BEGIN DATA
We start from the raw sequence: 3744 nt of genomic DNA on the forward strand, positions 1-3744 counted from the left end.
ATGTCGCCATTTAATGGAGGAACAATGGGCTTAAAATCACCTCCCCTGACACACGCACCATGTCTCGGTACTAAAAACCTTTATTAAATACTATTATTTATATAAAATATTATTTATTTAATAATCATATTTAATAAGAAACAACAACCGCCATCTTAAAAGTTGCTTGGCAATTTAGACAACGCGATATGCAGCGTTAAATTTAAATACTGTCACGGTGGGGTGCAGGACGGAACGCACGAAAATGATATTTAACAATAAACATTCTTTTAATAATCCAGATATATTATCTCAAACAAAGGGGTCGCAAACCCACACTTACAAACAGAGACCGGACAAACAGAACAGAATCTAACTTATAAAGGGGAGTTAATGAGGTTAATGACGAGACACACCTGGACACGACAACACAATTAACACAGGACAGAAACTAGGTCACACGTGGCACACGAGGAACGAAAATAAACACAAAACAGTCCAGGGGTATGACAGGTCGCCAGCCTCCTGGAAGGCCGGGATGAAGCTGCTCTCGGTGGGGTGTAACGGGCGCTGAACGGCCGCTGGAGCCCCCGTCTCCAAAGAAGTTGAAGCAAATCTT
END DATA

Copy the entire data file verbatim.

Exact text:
We start from the raw sequence: 3744 nt of genomic DNA on the forward strand, positions 1-3744 counted from the left end.
ATGTCGCCATTTAATGGAGGAACAATGGGCTTAAAATCACCTCCCCTGACACACGCACCATGTCTCGGTACTAAAAACCTTTATTAAATACTATTATTTATATAAAATATTATTTATTTAATAATCATATTTAATAAGAAACAACAACCGCCATCTTAAAAGTTGCTTGGCAATTTAGACAACGCGATATGCAGCGTTAAATTTAAATACTGTCACGGTGGGGTGCAGGACGGAACGCACGAAAATGATATTTAACAATAAACATTCTTTTAATAATCCAGATATATTATCTCAAACAAAGGGGTCGCAAACCCACACTTACAAACAGAGACCGGACAAACAGAACAGAATCTAACTTATAAAGGGGAGTTAATGAGGTTAATGACGAGACACACCTGGACACGACAACACAATTAACACAGGACAGAAACTAGGTCACACGTGGCACACGAGGAACGAAAATAAACACAAAACAGTCCAGGGGTATGACAGGTCGCCAGCCTCCTGGAAGGCCGGGATGAAGCTGCTCTCGGTGGGGTGTAACGGGCGCTGAACGGCCGCTGGAGCCCCCGTCTCCAAAGAAGTTGAAGCAAATCTT